Pluto is thought to possess a subsurface ocean, which is not so much a sign of water as it is a tremendous clue that other dwarf planets in deep space also may contain similarly exotic oceans, naturally leading to the question of life, said one co-investigator with NASA’s New Horizon mission to Pluto and the Kuiper Belt.
With all the fanfare about Mars rover Curiosity landing safely on the Red Planet on Aug. 6, it’s easy to forget that there’s already a rover on Mars — an older, smaller cousin set to accomplish a feat unprecedented in the history of Solar System exploration. WUSTL’s Raymond E. Arvidson is playing key roles in both Mars missions.
Data collected during two close flybys of Saturn’s moon Enceladus by NASA’s Cassini spacecraft add more fuel to the fire about the Saturnian ice world containing sub-surface liquid water, according to a report in the July 23 issue of the journal Nature that is co-authored by a planetary researcher from Washington University in St. Louis.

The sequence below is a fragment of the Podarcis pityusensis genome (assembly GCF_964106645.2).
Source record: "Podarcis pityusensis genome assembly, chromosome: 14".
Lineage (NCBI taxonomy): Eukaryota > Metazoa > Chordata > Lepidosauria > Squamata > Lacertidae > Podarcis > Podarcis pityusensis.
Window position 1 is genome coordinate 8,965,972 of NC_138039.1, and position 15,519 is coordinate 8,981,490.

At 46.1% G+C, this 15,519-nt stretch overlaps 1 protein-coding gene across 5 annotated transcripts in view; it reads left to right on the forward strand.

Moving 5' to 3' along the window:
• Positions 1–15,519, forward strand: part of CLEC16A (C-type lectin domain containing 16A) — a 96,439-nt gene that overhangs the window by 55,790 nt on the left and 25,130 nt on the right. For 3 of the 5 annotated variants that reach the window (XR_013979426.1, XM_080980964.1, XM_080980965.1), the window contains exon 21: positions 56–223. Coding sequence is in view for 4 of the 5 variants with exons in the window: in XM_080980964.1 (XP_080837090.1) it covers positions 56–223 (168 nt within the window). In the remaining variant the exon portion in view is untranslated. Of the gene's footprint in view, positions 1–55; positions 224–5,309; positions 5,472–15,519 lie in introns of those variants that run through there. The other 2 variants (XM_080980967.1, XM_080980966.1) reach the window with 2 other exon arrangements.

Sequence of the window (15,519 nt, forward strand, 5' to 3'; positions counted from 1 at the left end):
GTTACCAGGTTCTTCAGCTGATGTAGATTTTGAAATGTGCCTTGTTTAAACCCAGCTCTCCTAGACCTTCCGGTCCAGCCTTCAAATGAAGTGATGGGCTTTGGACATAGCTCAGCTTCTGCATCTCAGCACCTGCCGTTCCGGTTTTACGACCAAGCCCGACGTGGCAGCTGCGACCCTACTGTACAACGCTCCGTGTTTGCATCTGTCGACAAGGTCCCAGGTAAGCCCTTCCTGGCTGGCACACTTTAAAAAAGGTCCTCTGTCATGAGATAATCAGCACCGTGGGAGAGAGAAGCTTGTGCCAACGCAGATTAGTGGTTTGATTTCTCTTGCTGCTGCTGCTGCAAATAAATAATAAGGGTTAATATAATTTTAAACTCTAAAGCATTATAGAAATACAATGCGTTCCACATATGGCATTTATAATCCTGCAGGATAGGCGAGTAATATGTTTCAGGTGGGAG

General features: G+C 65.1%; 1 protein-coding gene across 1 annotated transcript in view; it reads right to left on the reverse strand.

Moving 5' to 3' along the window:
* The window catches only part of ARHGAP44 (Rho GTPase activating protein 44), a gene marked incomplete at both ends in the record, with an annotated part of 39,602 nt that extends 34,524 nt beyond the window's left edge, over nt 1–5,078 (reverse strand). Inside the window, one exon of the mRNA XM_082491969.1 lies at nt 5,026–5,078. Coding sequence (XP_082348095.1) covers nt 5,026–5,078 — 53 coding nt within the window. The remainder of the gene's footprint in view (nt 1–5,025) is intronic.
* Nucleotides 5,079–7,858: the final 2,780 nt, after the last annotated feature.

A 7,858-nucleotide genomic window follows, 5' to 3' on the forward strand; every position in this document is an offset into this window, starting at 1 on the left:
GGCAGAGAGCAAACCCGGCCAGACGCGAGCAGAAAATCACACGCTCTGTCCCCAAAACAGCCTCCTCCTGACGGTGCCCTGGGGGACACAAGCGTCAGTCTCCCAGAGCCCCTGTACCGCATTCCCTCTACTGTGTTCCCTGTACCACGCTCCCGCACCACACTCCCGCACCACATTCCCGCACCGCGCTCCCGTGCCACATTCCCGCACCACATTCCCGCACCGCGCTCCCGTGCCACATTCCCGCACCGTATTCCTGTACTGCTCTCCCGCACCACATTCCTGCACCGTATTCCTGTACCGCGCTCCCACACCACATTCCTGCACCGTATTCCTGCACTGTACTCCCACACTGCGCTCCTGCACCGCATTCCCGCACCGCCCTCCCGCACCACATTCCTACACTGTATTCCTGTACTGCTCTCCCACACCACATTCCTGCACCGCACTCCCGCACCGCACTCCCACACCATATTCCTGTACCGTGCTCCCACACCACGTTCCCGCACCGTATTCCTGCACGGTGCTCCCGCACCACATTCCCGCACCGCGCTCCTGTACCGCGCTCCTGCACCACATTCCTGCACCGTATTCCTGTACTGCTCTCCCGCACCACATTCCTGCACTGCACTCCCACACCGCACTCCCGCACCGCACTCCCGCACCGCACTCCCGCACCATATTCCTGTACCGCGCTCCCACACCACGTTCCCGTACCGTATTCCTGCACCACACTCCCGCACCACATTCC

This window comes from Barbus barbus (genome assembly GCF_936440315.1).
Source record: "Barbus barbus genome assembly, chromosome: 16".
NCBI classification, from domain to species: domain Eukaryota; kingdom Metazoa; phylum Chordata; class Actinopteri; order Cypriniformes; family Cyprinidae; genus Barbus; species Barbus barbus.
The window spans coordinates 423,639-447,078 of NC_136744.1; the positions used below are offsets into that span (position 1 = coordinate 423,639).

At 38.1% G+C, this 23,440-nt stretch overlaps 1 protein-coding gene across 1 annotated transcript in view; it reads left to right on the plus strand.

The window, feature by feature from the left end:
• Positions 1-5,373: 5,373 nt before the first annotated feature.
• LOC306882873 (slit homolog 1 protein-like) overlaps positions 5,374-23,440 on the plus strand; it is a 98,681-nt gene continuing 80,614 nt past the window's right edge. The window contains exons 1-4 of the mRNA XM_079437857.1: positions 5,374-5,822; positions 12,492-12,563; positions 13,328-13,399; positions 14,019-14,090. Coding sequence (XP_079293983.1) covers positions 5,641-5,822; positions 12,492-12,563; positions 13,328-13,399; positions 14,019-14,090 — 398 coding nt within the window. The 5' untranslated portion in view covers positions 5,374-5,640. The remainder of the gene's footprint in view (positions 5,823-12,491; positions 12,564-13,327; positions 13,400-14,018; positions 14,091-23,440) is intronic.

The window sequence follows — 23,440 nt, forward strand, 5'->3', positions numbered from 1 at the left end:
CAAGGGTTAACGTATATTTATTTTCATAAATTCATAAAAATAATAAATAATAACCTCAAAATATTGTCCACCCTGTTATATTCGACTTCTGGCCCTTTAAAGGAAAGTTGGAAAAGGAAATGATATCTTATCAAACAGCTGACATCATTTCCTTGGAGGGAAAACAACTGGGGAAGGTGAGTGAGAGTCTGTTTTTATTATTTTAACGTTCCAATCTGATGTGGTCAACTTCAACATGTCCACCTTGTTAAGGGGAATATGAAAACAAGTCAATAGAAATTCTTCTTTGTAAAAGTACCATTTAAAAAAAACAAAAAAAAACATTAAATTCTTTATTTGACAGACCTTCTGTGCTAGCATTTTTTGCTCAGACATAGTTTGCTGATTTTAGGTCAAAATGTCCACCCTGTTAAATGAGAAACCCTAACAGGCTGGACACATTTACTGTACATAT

David Kilper/WUSTL PhotoFegley and Schaefer examine a meteorite.Using primitive meteorites called chondrites as their models, earth and planetary scientists at Washington University in St. Louis have performed outgassing calculations and shown that the early Earth’s atmosphere was a reducing one, chock full of methane, ammonia, hydrogen and water vapor. In making this discovery Bruce Fegley, Ph.D., Washington University professor of earth and planetary sciences in Arts & Sciences, and Laura Schaefer, laboratory assistant, reinvigorate one of the most famous and controversial theories on the origins of life, the 1953 Miller-Urey experiment, which yielded organic compounds necessary to evolve organisms.